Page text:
Director Daigo Matsui’s interpretation of Mariko Yamauchi’s 2013 novel of the same name premiered in the Competition section at this year’s Tokyo International Film Festival and it’s a breath of fresh air. Inventive, challenging, puzzling and creative, the film is not your typical narrative, which is so much the better for cinema. There are three seemingly separate stories that all intertwine and relate to misogyny in Japan, the challenges women face in the country and the ennui of its millennial generation. A band of Japanese high school girls is going around randomly beating men senseless. This is more or less a backdrop to the life of Haruko (Yu Aoi), an aimless 27-year-old who can’t find any satisfaction and sees injustice around her. At the same time (that phrase is key) you have graffiti artists Manabu (Shono Hayama) and Yukio (Taiga) stenciling Haruko’s missing poster around town. The pair stole the image from a police box. So, despite the fact one scenario depicts Haruko as missing, she is living a normal life at home with her parents and grandmother, and going to a boring office job where she and another female employee do all the work and earn a tiny fraction of what the men get. The film never attempts to reify this paradoxical timeline. Rather, the narrative floats in a space where chronology is less important and the shades of emptiness of the characters lives are more at the forefront. Thought-provoking and in tune with a generation searching for meaning, Japanese Girls Never Die is a quizzical kind of brilliance.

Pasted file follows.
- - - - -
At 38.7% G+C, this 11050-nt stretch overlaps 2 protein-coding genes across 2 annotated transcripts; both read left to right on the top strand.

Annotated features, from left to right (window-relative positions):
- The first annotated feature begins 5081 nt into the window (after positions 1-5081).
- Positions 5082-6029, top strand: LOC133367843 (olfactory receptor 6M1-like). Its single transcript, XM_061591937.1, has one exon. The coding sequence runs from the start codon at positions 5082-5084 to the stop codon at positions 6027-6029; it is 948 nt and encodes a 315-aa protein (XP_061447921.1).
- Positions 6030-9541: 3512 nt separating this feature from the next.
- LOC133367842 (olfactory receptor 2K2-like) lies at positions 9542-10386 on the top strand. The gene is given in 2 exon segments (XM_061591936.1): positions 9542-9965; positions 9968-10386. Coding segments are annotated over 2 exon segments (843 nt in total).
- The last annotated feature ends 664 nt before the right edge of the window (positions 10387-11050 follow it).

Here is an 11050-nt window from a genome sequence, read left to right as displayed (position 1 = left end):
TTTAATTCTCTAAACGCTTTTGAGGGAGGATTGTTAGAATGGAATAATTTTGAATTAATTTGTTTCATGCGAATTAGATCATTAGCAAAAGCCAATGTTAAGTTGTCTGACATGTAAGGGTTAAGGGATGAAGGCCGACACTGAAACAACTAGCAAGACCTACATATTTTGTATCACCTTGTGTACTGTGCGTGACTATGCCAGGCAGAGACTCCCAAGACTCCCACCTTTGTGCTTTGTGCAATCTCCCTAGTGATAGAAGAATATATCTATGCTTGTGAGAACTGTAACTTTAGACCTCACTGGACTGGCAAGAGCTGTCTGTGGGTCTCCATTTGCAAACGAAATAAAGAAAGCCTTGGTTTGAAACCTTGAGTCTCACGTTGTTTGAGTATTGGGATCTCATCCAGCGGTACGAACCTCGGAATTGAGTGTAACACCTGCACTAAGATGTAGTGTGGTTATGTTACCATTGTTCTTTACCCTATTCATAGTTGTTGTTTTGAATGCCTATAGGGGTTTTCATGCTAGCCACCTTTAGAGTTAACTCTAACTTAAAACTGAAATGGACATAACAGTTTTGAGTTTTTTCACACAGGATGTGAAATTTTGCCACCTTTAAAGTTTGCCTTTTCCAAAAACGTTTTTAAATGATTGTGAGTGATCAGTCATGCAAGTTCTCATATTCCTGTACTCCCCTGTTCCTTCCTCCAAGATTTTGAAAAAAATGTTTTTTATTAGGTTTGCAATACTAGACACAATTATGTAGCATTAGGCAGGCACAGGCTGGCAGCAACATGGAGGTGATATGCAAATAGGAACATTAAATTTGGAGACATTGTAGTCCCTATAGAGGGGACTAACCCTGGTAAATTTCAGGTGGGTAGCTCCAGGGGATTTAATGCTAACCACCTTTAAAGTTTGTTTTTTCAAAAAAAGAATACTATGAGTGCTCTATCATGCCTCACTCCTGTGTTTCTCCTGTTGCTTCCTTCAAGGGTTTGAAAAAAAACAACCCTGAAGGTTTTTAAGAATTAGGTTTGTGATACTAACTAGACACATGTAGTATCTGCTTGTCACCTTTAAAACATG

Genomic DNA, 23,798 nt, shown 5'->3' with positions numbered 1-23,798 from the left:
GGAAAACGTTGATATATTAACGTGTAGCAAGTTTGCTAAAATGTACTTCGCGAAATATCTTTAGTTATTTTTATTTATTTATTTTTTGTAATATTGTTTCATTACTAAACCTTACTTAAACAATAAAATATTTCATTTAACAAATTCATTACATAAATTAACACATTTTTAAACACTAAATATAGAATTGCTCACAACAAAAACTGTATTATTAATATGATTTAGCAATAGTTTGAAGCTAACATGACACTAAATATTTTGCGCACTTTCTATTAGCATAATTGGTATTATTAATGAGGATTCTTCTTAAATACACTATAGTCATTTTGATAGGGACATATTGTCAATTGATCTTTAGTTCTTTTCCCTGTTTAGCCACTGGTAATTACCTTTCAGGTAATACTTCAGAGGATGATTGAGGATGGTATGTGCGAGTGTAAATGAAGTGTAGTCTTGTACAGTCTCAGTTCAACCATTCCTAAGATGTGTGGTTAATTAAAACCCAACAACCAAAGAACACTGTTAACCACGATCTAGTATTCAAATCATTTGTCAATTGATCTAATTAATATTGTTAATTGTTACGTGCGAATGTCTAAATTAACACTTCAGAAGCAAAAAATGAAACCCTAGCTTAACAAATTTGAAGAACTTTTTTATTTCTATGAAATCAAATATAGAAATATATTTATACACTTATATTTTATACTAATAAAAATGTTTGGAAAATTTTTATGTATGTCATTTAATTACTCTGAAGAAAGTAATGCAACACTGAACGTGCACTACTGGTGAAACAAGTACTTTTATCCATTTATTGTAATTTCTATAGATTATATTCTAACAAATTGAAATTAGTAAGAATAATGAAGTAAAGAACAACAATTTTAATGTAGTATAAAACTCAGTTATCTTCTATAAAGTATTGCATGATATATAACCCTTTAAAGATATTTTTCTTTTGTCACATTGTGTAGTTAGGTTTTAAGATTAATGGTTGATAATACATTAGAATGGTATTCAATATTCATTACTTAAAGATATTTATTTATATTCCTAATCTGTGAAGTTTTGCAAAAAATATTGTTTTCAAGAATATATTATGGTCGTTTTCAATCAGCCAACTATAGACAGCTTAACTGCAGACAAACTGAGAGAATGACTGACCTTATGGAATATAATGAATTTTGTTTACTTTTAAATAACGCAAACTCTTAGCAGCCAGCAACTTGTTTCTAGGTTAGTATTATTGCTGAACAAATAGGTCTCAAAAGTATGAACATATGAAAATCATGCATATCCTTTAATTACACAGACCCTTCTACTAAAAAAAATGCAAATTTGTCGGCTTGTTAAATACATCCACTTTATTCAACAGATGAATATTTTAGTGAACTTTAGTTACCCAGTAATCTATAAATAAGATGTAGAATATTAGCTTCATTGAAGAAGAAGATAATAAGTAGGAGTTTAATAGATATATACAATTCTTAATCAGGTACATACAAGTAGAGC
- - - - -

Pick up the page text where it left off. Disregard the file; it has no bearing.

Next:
Japanese title: Azumi Haruko wa yukue fumei. (100 min.)